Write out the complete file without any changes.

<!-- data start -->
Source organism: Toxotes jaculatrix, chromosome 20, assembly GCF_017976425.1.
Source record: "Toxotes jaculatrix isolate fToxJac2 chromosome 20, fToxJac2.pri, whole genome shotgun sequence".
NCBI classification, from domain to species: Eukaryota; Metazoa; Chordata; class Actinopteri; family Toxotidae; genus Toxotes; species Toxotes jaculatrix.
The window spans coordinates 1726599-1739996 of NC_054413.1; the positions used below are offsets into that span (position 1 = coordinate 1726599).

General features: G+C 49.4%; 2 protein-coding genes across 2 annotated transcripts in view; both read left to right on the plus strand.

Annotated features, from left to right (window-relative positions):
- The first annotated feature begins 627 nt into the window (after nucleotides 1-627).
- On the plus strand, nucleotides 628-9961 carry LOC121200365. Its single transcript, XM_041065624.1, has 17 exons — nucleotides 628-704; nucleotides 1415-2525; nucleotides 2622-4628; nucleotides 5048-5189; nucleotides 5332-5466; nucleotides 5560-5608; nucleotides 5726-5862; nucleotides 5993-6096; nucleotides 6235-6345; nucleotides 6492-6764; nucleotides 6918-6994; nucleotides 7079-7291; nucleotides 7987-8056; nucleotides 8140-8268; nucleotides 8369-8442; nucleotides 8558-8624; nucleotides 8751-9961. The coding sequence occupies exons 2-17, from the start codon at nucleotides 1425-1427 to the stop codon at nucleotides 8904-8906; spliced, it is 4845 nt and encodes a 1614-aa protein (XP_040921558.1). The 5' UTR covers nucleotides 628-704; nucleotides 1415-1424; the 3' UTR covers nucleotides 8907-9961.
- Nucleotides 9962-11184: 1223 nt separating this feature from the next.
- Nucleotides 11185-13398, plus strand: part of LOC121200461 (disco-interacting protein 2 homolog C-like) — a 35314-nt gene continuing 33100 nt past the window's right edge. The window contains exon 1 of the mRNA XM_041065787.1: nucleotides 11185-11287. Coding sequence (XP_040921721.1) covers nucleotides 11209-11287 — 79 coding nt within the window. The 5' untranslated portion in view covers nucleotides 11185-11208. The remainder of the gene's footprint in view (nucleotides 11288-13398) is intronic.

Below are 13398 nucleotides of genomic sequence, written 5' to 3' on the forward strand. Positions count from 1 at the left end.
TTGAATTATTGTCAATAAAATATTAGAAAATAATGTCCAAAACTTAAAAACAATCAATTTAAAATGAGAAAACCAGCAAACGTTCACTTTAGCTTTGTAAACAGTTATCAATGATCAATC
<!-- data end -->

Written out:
Source organism: Toxotes jaculatrix, chromosome 20, assembly GCF_017976425.1.
Source record: "Toxotes jaculatrix isolate fToxJac2 chromosome 20, fToxJac2.pri, whole genome shotgun sequence".
NCBI classification, from domain to species: Eukaryota; Metazoa; Chordata; class Actinopteri; family Toxotidae; genus Toxotes; species Toxotes jaculatrix.
The window spans coordinates 1726599-1739996 of NC_054413.1; the positions used below are offsets into that span (position 1 = coordinate 1726599).

General features: G+C 49.4%; 2 protein-coding genes across 2 annotated transcripts in view; both read left to right on the plus strand.

Annotated features, from left to right (window-relative positions):
- The first annotated feature begins 627 nt into the window (after nucleotides 1-627).
- On the plus strand, nucleotides 628-9961 carry LOC121200365. Its single transcript, XM_041065624.1, has 17 exons — nucleotides 628-704; nucleotides 1415-2525; nucleotides 2622-4628; nucleotides 5048-5189; nucleotides 5332-5466; nucleotides 5560-5608; nucleotides 5726-5862; nucleotides 5993-6096; nucleotides 6235-6345; nucleotides 6492-6764; nucleotides 6918-6994; nucleotides 7079-7291; nucleotides 7987-8056; nucleotides 8140-8268; nucleotides 8369-8442; nucleotides 8558-8624; nucleotides 8751-9961. The coding sequence occupies exons 2-17, from the start codon at nucleotides 1425-1427 to the stop codon at nucleotides 8904-8906; spliced, it is 4845 nt and encodes a 1614-aa protein (XP_040921558.1). The 5' UTR covers nucleotides 628-704; nucleotides 1415-1424; the 3' UTR covers nucleotides 8907-9961.
- Nucleotides 9962-11184: 1223 nt separating this feature from the next.
- Nucleotides 11185-13398, plus strand: part of LOC121200461 (disco-interacting protein 2 homolog C-like) — a 35314-nt gene continuing 33100 nt past the window's right edge. The window contains exon 1 of the mRNA XM_041065787.1: nucleotides 11185-11287. Coding sequence (XP_040921721.1) covers nucleotides 11209-11287 — 79 coding nt within the window. The 5' untranslated portion in view covers nucleotides 11185-11208. The remainder of the gene's footprint in view (nucleotides 11288-13398) is intronic.

Below are 13398 nucleotides of genomic sequence, written 5' to 3' on the forward strand. Positions count from 1 at the left end.
TTGAATTATTGTCAATAAAATATTAGAAAATAATGTCCAAAACTTAAAAACAATCAATTTAAAATGAGAAAACCAGCAAACGTTCACTTTAGCTTTGTAAACAGTTATCAATGATCAATC